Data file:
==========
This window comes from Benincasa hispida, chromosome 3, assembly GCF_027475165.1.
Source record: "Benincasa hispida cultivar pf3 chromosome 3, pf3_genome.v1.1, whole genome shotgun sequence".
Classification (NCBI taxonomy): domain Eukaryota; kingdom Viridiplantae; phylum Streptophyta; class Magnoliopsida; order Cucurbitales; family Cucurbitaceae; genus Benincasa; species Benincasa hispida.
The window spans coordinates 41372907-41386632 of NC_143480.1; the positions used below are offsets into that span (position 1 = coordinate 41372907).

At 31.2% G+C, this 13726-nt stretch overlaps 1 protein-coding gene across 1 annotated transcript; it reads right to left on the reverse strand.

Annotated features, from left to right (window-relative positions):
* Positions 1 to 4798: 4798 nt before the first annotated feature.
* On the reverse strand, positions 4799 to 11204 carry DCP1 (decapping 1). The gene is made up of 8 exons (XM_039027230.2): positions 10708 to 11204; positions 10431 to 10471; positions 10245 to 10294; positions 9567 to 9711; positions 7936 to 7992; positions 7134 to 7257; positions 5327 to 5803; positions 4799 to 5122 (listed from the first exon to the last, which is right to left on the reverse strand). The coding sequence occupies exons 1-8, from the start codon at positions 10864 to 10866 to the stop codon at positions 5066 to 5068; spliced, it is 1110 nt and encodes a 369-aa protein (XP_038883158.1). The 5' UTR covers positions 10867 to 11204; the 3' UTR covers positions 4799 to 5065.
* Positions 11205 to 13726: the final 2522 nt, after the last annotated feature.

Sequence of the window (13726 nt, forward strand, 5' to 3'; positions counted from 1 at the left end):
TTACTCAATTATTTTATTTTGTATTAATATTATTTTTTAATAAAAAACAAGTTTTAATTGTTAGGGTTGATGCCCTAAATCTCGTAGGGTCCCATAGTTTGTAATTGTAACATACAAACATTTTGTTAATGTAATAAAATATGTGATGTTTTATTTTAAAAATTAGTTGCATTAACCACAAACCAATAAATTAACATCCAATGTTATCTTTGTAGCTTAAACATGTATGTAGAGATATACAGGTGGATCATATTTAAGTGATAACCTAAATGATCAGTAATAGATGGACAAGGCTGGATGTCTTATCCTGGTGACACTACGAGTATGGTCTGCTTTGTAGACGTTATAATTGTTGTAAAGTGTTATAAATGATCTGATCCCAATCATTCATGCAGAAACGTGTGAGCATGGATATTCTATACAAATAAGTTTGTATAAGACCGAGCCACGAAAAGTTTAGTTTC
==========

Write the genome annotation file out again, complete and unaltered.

This window comes from Benincasa hispida, chromosome 3, assembly GCF_027475165.1.
Source record: "Benincasa hispida cultivar pf3 chromosome 3, pf3_genome.v1.1, whole genome shotgun sequence".
Classification (NCBI taxonomy): domain Eukaryota; kingdom Viridiplantae; phylum Streptophyta; class Magnoliopsida; order Cucurbitales; family Cucurbitaceae; genus Benincasa; species Benincasa hispida.
The window spans coordinates 41372907-41386632 of NC_143480.1; the positions used below are offsets into that span (position 1 = coordinate 41372907).

At 31.2% G+C, this 13726-nt stretch overlaps 1 protein-coding gene across 1 annotated transcript; it reads right to left on the reverse strand.

Annotated features, from left to right (window-relative positions):
* Positions 1 to 4798: 4798 nt before the first annotated feature.
* On the reverse strand, positions 4799 to 11204 carry DCP1 (decapping 1). The gene is made up of 8 exons (XM_039027230.2): positions 10708 to 11204; positions 10431 to 10471; positions 10245 to 10294; positions 9567 to 9711; positions 7936 to 7992; positions 7134 to 7257; positions 5327 to 5803; positions 4799 to 5122 (listed from the first exon to the last, which is right to left on the reverse strand). The coding sequence occupies exons 1-8, from the start codon at positions 10864 to 10866 to the stop codon at positions 5066 to 5068; spliced, it is 1110 nt and encodes a 369-aa protein (XP_038883158.1). The 5' UTR covers positions 10867 to 11204; the 3' UTR covers positions 4799 to 5065.
* Positions 11205 to 13726: the final 2522 nt, after the last annotated feature.

Sequence of the window (13726 nt, forward strand, 5' to 3'; positions counted from 1 at the left end):
TTACTCAATTATTTTATTTTGTATTAATATTATTTTTTAATAAAAAACAAGTTTTAATTGTTAGGGTTGATGCCCTAAATCTCGTAGGGTCCCATAGTTTGTAATTGTAACATACAAACATTTTGTTAATGTAATAAAATATGTGATGTTTTATTTTAAAAATTAGTTGCATTAACCACAAACCAATAAATTAACATCCAATGTTATCTTTGTAGCTTAAACATGTATGTAGAGATATACAGGTGGATCATATTTAAGTGATAACCTAAATGATCAGTAATAGATGGACAAGGCTGGATGTCTTATCCTGGTGACACTACGAGTATGGTCTGCTTTGTAGACGTTATAATTGTTGTAAAGTGTTATAAATGATCTGATCCCAATCATTCATGCAGAAACGTGTGAGCATGGATATTCTATACAAATAAGTTTGTATAAGACCGAGCCACGAAAAGTTTAGTTTC